In the company where I saw this modeled, the senior admin. took the others out to lunch periodically on the company and arranged something special for them for Admin. Professional's Day. She acted as their advocate with management when new office equipment was needed, and other people in the company came to her when they needed some sort of secretarial project done and she would find someone to do it.

How ever you decide to structure this, make sure you keep good notes on your progress and be sure to report your accomplishments to the Senior VP. Eventually, it may lead to a different title and pay grade for you. Good luck!

You should be pleased to be asked to mentor the other admins. Your VP should send an announcement to his staff and the admins specifying exactly what your role/responsibilities will be. In my workplace the senior admin meets regularly (usually quarterly) with the admins who support the managers who report to her boss. We discuss issues of mutual concern & have guest speakers from other departments to give us a better understanding of other areas of the workplace. We also have an online office practices manual which serves as an electronic "desk book". I think the process works very well and it makes all the admins feel that they are valued contributors.

I am the executive assistant to a Vice President and am the leader for the admins who support the managers who report to my VP, 10 in all. I like the term mentor, but definitely not supervisor because they don't need 'supervision'. I hold quarterly meetings with them (the first of their kind at my company), have a quarterly award that they vote amongst themselves for the winner and have one-on-one's with them to support their growth, development and career pathing. I work closely with their direct manager in their development. It seems to work very well for everyone.

Jackie, I may not have a solution but I do have a suggestion. Let them know you would be happy to mentoring the five (5) Administrative Assistants (Admin.), however let them know that you would like to have your Job title changed to reflect Supervisor or Manager with the power to mentor/supervise exclusively. It is not fair that you have the added responsibilities without compensation. Management/mentoring/training is very time consuming and expensive, so why should you not be compensated for your services. The office that I work in has 5 departments and there is 1 Admin in every department. Each one reports to the Department Head of that department. This means that the department head is responsible for their own Admin. They can't have it both ways, which is what I am assuming that the directors in your office want.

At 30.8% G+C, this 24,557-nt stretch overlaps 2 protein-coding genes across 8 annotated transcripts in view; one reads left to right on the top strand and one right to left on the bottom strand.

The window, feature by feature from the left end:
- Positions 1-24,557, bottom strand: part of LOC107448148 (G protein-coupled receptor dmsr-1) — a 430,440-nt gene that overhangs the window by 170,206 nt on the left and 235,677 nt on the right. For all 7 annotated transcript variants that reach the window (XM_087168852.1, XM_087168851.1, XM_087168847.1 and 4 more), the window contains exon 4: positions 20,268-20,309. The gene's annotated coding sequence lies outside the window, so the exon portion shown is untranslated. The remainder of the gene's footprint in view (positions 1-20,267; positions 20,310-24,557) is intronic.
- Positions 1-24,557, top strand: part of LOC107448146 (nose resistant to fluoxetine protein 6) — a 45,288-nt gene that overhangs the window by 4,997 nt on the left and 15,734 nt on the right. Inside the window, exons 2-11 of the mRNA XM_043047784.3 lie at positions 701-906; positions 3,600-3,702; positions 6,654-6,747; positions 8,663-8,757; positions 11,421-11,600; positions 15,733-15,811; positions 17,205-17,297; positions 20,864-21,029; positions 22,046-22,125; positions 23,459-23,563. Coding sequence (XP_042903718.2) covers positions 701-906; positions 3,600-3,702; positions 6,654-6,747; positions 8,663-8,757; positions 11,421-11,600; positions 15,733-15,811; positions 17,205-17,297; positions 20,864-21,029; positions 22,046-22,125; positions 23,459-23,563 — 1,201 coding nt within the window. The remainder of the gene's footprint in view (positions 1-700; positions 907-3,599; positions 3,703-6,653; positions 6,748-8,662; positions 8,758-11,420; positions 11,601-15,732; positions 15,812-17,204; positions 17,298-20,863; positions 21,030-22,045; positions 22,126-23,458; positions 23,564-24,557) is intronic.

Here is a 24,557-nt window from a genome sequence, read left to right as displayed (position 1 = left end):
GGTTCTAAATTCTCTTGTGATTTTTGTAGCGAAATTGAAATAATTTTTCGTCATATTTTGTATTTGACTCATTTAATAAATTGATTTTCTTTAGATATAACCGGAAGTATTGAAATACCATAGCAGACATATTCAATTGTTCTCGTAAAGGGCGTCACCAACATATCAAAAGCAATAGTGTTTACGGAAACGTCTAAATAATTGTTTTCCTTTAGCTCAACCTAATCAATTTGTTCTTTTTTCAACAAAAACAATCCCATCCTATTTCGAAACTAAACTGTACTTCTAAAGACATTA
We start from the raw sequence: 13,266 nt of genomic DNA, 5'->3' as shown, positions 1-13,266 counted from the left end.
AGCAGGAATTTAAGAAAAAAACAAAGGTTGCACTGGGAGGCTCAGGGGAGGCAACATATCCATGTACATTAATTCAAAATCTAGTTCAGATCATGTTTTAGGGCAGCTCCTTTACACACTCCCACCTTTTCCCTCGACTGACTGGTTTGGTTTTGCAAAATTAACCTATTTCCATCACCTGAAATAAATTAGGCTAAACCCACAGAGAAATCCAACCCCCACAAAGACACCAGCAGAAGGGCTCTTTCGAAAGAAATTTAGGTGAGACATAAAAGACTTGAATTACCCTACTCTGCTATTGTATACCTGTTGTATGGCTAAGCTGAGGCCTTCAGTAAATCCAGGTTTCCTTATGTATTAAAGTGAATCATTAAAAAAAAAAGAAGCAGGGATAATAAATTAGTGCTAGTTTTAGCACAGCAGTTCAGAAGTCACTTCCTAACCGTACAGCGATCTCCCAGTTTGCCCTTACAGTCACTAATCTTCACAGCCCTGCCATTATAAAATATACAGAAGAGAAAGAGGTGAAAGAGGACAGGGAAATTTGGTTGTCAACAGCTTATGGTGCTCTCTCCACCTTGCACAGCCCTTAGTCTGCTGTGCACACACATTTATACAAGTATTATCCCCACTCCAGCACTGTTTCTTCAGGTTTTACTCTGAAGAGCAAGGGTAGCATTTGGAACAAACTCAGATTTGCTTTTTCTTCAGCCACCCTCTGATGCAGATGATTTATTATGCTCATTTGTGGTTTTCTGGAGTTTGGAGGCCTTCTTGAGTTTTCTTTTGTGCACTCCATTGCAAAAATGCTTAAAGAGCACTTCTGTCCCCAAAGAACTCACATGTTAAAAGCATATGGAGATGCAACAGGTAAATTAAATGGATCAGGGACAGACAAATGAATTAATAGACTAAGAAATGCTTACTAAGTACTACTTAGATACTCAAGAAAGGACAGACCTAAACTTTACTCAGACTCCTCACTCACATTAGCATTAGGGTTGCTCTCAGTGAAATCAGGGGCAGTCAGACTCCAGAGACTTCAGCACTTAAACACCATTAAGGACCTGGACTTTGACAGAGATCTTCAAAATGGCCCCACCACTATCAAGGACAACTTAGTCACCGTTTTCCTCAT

Again, mentoring and being responsible for another persons work is quite time consuming! Therefore, my question is, "does the Senior Vice President still expect you to give him 100% of your time, or is he willing to let this be your full-time job?"

In addition, I am in full agreement with you that a monthly meeting with all Admin Staff is of great value to all. Not only is this a great quality strategy but it is a great way to get together and compare skills. It is my opinion that everyone brings something unique to the table. Every admin in my office has a special skill that only they know. It makes up work better as a team.

Good Luck!